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I can think of several good reasons not to buy scratch-off lottery tickets, but states will nonetheless sell more than $30 billion worth of them this year. So it is with Facebook's hotly anticipated initial public offering. The company filed papers with regulators on Wednesday and is expected to start selling shares in the spring.

History says don't buy in. Most IPOs lose money, studies show, which makes sense, because they represent a highly informed class of investors deciding to sell. And most of last year's dot-com IPOs -- including LinkedIn (LNKD), Groupon (GRPN) and Zynga (ZNGA) -- sit solidly below their first-day opening prices.

Valuation says stay away, too. Facebook brought in $3.7 billion in revenue last year, and its post-IPO stock market value is estimated at $75 billion to $100 billion. That suggests it could trade at 20 to 27 times revenues, making it perhaps the most expensive stock in America. The median price-to-revenue ratio for U.S. companies is about 1.4. Wildly popular growth stocks like Red Hat (RHT) and Intuitive Surgical (ISRG) trade with ratios of 8 to 10.

But again, none of this matters to the many investors who are determined to buy in. And who knows? They might make good money. Google (GOOG), after all, defied the odds. Its shares began climbing immediately after its 2004 IPO. They've now multiplied five times in value. And besides, Facebook itself has an interest in seeing its stock price rise after the offering, assuming it will want to conduct a follow-on offering later.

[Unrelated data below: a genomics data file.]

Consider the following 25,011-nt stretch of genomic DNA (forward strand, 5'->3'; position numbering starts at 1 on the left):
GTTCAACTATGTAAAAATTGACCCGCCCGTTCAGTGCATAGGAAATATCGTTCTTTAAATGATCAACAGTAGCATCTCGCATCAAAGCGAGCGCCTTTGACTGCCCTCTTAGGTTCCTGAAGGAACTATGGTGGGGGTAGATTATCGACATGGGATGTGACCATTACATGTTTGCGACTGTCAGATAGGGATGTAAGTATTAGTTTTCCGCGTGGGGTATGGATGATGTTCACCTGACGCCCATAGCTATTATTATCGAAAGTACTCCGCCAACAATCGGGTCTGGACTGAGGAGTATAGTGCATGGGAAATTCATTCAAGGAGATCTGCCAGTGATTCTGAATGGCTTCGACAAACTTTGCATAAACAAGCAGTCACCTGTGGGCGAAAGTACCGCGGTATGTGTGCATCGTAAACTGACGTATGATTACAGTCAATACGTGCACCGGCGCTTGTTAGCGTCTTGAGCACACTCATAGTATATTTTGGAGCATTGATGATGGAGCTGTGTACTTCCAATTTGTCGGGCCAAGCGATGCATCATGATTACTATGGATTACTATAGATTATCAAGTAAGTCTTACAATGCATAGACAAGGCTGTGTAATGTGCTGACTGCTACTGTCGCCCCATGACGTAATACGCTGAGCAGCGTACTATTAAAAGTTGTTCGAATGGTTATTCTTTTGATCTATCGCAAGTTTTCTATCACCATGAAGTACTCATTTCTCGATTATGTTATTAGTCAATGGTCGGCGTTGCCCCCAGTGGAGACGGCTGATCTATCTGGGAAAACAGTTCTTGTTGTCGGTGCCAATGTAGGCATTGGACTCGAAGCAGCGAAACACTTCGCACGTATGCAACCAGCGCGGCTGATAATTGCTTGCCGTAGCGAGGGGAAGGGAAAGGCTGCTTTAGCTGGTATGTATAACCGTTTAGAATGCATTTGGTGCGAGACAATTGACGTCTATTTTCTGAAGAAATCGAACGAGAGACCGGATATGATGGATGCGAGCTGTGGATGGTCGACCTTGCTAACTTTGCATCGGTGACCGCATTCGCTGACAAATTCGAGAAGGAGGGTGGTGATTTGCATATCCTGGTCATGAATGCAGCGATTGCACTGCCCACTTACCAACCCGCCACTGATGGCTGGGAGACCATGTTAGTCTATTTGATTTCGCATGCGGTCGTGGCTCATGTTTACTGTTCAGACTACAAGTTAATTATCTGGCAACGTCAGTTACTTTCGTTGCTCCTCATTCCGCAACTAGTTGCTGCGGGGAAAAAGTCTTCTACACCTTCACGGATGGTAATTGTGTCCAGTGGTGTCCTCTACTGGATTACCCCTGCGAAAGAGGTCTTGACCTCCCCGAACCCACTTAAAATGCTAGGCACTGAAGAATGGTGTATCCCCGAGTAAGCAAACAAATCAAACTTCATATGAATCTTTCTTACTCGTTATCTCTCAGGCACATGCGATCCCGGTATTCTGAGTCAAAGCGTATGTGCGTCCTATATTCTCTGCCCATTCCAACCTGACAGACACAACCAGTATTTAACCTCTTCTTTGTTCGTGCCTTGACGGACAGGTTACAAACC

So forget about the "why" or "why not" of Facebook's IPO. Here's the "how" for investors who won't get in on shares at the subscription price and will have to buy in regular trading -- that is, most of them.

Don't buy at the open. The aforementioned IPOs closed lower than they opened on their first day, with the exception of Google, which closed only fractionally higher and which at one point during its first day traded 4% below its opening price. So wait for the open and put in a limit order that specifies a maximum price of 5% or so below the open. If it doesn't get executed, you can always change it to a market order (for immediate execution) shortly before the close.

Don't pay attention to elaborate Wall Street valuation analysis, especially if it involves the term "network effect." Valuation is deeply important for long-term stock performance, but the way to tell which stocks are cheap is to compare factors that are mostly known today. Apple (AAPL), Google, Intel (INTC), Microsoft (MSFT) and Cisco Systems (CSCO) are attractively priced, based on their current stock market values, earnings, cash flow and cash on hand, and perhaps this year's growth projections. Projections for their income in 2018 don't matter, because those amount to guessing. Same goes for Facebook.

The "network effect" refers to goods and services that become more valuable as more people use them. The key here is that they become more valuable to their users, but not necessarily to their investors. Whether investors make money depends on how much they paid to begin with. The Buffett effect, in other words, trumps the network effect.

Do bet small, and take profits sooner rather than later. At Facebook's price, investors probably shouldn't fall in love with their shares. Consider that Google's post-IPO rise started from a base value of less than $25 billion in 2004. Facebook, again, will start from a value of $75 billion to $100 billion. That means that for investors to double their money in five years, Facebook would have to become about as valuable as Google is today. It could happen, but for now, Facebook brings in about one-tenth the profits of Google.

And there's a big difference between having Google-like potential and becoming Google.

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